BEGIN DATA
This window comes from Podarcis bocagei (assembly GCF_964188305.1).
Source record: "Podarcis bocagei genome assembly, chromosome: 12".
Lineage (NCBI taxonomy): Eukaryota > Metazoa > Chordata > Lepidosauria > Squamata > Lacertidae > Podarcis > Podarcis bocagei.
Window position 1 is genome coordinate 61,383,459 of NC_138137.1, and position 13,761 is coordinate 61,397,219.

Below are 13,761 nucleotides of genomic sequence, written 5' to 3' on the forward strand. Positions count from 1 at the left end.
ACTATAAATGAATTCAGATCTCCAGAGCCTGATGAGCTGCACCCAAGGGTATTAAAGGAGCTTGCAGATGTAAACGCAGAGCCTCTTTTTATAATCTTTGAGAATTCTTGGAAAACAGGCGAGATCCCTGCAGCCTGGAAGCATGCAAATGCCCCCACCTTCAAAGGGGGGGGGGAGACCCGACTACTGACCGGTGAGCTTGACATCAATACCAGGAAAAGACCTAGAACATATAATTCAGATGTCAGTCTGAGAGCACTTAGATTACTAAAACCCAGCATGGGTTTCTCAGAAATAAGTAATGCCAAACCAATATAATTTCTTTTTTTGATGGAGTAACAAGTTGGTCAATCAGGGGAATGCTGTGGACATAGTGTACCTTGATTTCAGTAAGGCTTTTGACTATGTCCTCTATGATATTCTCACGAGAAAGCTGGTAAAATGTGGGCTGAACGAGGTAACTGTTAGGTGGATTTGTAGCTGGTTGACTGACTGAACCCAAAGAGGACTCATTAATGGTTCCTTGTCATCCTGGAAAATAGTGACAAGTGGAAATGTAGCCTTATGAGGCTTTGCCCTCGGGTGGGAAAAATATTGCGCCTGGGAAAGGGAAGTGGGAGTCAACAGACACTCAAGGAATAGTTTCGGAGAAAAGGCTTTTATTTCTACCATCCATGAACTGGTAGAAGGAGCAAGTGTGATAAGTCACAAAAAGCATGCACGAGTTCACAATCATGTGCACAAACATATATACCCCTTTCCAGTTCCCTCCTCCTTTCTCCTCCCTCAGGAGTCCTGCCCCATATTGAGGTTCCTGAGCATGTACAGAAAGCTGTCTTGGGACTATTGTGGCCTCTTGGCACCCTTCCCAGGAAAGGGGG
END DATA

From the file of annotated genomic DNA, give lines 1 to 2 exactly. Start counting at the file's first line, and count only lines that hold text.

This window comes from Podarcis bocagei (assembly GCF_964188305.1).
Source record: "Podarcis bocagei genome assembly, chromosome: 12".